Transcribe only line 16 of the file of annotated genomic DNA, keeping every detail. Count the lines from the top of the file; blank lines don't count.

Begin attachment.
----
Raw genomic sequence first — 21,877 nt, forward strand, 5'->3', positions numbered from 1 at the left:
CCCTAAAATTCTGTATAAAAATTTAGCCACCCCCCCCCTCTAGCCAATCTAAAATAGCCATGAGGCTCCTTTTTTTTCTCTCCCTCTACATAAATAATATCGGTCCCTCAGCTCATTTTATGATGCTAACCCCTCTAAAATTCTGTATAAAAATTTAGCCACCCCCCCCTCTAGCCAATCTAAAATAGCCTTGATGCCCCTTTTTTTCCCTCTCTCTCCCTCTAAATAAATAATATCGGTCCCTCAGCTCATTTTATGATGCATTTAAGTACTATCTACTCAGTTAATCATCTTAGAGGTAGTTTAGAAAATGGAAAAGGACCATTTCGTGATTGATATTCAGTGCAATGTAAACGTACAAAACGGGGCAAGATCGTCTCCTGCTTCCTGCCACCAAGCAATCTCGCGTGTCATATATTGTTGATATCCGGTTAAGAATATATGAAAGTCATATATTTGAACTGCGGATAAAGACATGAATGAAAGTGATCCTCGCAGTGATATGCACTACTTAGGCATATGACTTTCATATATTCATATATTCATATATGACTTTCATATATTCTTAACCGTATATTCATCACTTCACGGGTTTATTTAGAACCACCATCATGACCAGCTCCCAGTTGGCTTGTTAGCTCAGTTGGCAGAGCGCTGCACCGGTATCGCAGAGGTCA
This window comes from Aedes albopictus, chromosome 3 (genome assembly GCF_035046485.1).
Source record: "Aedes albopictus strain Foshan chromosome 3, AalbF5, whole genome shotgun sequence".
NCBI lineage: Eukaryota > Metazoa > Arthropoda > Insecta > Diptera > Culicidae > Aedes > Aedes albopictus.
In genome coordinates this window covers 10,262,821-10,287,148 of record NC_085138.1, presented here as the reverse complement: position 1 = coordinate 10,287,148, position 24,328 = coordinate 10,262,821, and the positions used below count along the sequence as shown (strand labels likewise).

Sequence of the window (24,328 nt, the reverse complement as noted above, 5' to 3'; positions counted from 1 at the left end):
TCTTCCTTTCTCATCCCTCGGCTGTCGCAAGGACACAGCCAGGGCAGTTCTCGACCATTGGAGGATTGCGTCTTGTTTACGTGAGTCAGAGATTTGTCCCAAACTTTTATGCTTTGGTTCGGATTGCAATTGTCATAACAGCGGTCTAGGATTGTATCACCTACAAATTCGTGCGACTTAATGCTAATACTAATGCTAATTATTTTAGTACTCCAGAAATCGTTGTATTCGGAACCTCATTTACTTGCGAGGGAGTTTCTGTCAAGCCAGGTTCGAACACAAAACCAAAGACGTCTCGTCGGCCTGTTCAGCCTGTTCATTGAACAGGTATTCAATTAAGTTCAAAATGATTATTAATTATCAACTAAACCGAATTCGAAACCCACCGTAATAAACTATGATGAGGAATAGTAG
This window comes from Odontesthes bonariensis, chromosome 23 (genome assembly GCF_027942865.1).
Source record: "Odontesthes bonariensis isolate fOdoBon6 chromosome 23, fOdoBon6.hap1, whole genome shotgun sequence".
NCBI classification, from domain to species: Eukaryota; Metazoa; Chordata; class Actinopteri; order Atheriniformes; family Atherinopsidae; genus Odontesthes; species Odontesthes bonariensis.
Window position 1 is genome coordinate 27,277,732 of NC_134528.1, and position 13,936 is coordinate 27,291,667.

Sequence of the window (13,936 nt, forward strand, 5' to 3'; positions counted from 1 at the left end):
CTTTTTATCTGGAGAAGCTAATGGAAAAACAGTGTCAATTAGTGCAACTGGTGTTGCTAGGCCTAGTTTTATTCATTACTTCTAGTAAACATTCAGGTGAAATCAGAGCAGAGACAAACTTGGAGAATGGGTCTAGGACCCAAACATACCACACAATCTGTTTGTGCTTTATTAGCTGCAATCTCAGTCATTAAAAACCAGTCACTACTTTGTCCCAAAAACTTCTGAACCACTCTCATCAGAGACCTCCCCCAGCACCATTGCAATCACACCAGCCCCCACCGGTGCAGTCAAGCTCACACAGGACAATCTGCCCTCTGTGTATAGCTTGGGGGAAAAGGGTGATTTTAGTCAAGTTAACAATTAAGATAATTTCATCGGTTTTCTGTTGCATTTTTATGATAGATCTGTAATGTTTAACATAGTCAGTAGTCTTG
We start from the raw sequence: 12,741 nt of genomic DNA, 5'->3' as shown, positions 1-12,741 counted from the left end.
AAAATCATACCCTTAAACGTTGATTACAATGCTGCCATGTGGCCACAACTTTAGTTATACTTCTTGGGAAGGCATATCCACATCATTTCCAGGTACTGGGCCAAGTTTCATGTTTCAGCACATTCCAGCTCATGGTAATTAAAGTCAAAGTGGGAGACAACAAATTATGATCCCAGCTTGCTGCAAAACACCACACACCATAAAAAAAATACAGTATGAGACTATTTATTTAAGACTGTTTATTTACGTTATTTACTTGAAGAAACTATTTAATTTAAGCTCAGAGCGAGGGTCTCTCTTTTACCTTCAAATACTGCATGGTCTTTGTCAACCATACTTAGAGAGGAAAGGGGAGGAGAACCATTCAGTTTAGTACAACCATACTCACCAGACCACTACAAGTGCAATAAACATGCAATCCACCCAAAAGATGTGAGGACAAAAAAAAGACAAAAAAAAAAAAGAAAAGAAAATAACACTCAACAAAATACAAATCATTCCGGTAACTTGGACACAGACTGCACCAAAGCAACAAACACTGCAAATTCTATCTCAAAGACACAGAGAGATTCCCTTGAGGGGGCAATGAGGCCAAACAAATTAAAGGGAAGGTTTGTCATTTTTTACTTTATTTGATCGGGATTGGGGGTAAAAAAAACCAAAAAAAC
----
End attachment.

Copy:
AAAATCATACCCTTAAACGTTGATTACAATGCTGCCATGTGGCCACAACTTTAGTTATACTTCTTGGGAAGGCATATCCACATCATTTCCAGGTACTGGGCCAAGTTTCATGTTTCAGCACATTCCAGCTCATGGTAATTAAAGTCAAAGTGGGAGACAACAAATTATGATCCCAGCTTGCTGCAAAACACCACACACCATAAAAAAAATACAGTATGAGACTATTTATTTAAGACTGTTTATTTACGTTATTTACTTGAAGAAACTATTTAATTTAAGCTCAGAGCGAGGGTCTCTCTTTTACCTTCAAATACTGCATGGTCTTTGTCAACCATACTTAGAGAGGAAAGGGGAGGAGAACCATTCAGTTTAGTACAACCATACTCACCAGACCACTACAAGTGCAATAAACATGCAATCCACCCAAAAGATGTGAGGACAAAAAAAAGACAAAAAAAAAAAAGAAAAGAAAATAACACTCAACAAAATACAAATCATTCCGGTAACTTGGACACAGACTGCACCAAAGCAACAAACACTGCAAATTCTATCTCAAAGACACAGAGAGATTCCCTTGAGGGGGCAATGAGGCCAAACAAATTAAAGGGAAGGTTTGTCATTTTTTACTTTATTTGATCGGGATTGGGGGTAAAAAAAACCAAAAAAAC